- Codeml starts numbering each sequence in the multiple alignment in an increasing order. So if you have the following alignment file (.aa):
Then, codeml would assign node number 1 to mouse, number 2 to human, number 3 to chimp, number 4 to horse, and finally number 5 to chicken.
Codeml starts numbering internal nodes where it left numbering in the previous step and first numbers the MOST ancestral state at the root of the tree.
So the most ancestral node will get the number 6!
Then it continues numbering the internal (or ancestral) nodes in an increasing order while maintaining the ancestry relationships between the nodes (or species).
But how does Codeml know which node is more or less ancestral than another node? Well, it keeps track of this information by reporting the tree as such the most ancestral node (and the species it includes) appears on the most left (so in the beginning of the line that includes the tree[see note below]) and proceeds to the right in a decreasing order of ancestral relationship.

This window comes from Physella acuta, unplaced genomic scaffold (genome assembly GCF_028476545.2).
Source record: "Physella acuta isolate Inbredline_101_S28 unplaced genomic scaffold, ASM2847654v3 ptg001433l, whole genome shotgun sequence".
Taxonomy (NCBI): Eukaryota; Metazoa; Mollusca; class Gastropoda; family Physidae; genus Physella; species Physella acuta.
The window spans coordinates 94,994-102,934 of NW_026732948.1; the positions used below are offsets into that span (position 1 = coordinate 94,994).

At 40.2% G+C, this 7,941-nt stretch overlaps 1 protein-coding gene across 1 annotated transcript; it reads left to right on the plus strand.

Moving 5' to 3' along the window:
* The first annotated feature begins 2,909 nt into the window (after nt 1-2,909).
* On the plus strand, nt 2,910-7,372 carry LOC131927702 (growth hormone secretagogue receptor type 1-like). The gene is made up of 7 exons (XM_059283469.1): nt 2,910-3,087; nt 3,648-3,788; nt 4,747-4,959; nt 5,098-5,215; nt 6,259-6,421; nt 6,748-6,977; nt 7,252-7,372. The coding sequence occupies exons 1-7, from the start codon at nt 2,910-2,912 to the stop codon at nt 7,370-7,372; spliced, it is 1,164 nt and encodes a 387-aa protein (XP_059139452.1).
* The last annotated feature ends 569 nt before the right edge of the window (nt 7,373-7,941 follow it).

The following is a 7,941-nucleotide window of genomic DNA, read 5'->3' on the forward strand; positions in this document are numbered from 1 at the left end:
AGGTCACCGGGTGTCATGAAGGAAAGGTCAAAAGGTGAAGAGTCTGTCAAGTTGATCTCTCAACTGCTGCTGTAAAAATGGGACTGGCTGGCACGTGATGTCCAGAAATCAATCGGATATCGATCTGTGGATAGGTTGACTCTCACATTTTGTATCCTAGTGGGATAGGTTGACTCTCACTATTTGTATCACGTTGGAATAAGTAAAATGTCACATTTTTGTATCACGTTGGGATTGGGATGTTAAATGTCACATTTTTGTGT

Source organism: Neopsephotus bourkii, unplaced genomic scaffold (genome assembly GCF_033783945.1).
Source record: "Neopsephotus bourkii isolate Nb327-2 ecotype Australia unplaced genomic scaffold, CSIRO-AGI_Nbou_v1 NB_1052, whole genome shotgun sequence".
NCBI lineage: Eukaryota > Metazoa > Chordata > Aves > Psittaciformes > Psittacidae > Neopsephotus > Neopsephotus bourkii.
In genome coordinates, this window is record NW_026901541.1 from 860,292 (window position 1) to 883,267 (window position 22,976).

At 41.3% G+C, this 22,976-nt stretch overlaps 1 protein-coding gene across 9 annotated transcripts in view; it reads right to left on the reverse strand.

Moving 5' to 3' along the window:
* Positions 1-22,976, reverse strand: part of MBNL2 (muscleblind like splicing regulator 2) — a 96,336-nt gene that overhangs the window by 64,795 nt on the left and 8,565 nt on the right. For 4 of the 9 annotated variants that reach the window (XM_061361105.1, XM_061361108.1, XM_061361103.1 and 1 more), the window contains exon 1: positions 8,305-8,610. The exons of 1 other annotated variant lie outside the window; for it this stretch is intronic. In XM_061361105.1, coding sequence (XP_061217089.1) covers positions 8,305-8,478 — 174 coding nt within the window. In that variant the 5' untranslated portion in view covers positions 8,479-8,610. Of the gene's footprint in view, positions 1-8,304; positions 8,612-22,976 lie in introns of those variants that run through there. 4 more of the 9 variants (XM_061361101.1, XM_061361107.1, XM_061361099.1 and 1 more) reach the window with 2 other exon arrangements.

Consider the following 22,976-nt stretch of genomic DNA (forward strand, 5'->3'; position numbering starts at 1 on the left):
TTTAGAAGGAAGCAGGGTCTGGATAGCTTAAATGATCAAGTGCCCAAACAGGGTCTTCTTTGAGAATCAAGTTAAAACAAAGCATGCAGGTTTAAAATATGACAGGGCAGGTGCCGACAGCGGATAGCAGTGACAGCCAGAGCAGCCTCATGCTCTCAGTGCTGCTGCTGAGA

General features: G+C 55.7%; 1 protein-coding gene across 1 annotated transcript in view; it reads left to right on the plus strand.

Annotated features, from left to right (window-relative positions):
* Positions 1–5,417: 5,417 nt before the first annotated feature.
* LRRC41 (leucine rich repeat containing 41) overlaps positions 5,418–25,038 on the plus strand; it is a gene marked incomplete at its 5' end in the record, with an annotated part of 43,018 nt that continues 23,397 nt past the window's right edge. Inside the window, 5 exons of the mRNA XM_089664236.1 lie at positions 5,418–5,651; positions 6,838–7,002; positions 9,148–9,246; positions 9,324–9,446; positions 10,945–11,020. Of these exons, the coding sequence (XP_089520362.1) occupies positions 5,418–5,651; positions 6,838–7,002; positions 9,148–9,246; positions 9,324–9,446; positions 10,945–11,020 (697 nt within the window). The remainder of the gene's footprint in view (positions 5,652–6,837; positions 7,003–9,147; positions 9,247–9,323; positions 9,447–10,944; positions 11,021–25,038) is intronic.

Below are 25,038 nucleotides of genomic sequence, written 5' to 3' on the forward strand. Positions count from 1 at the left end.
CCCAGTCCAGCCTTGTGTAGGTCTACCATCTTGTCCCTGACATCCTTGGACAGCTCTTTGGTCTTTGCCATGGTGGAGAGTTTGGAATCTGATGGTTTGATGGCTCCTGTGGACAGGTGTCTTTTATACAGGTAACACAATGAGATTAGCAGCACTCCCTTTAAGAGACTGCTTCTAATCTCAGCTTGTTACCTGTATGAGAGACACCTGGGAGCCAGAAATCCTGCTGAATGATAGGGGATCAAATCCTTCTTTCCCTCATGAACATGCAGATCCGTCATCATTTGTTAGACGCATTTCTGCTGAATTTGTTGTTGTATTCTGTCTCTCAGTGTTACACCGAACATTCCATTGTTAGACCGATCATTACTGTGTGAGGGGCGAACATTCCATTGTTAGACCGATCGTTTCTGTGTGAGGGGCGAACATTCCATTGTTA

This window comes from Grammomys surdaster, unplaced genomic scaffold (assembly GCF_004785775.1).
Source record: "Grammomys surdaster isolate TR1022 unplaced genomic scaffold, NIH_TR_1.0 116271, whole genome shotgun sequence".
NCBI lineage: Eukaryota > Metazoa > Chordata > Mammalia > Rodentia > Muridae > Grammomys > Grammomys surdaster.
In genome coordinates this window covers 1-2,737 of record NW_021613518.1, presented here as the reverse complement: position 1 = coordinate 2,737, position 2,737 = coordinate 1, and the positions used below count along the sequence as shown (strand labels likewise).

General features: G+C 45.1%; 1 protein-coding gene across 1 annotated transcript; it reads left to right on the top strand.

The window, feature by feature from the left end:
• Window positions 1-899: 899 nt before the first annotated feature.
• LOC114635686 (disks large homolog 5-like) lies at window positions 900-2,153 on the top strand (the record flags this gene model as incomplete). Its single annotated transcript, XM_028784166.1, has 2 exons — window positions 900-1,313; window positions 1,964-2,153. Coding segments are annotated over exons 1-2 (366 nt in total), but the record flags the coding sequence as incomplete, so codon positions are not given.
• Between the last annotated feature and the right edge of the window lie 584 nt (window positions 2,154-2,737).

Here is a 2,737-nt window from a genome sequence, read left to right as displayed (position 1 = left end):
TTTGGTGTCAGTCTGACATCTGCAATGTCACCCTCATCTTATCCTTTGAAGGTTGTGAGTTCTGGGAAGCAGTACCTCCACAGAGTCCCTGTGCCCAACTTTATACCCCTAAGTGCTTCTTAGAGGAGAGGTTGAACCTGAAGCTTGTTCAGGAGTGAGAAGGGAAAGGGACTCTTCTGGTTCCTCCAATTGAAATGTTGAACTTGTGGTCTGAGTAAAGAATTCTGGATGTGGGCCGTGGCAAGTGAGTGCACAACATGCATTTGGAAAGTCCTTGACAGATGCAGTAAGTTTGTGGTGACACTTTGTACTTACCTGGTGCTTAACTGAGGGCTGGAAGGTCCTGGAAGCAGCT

So if we assume that out of the five species that we have here, chicken is the most ancestral species; mouse and horse are related and follow the chicken; lastly, human and chicken are related and least ancestral or most recent. Then the tree codeml reports would look like something like this:
(5_chicken, ((1_mouse, 4_horse) 8 ,(2_human, 3_chimp) 9 ) 7) 6;
- One thing you should immediately notice about this representation must be that the most ancestral node, which is 6 in this example, appears on the most right unlike the appearance of species by ancestry, which was most left as mentioned above. So you should be careful and take into consideration this when interpreting the tree file.
Note: When you run codeml and ask for the ancestral reconstruction (RateAncestor = 1 in the model), it will produce five output files, one of which is called 'rst'. This file keeps the ancestral reconstruction.
At line number 15 (yes, always 15), you will find the tree view representation of your tree with paml labels included. To view this tree file, I suggest you use TreeView which you can get free at http://taxonomy.zoology.gla.ac.uk/rod/treeview.html
Get that one line tree at line number 15, copy it to a new text file, and name it mytree.trees, save it.
Now go to TreeView, open this file. Then go to 'Trees' tab and choose 'Show internal node labels'. That's it.
modified 7.8 years ago
7.8 years ago by
User 1940 • 70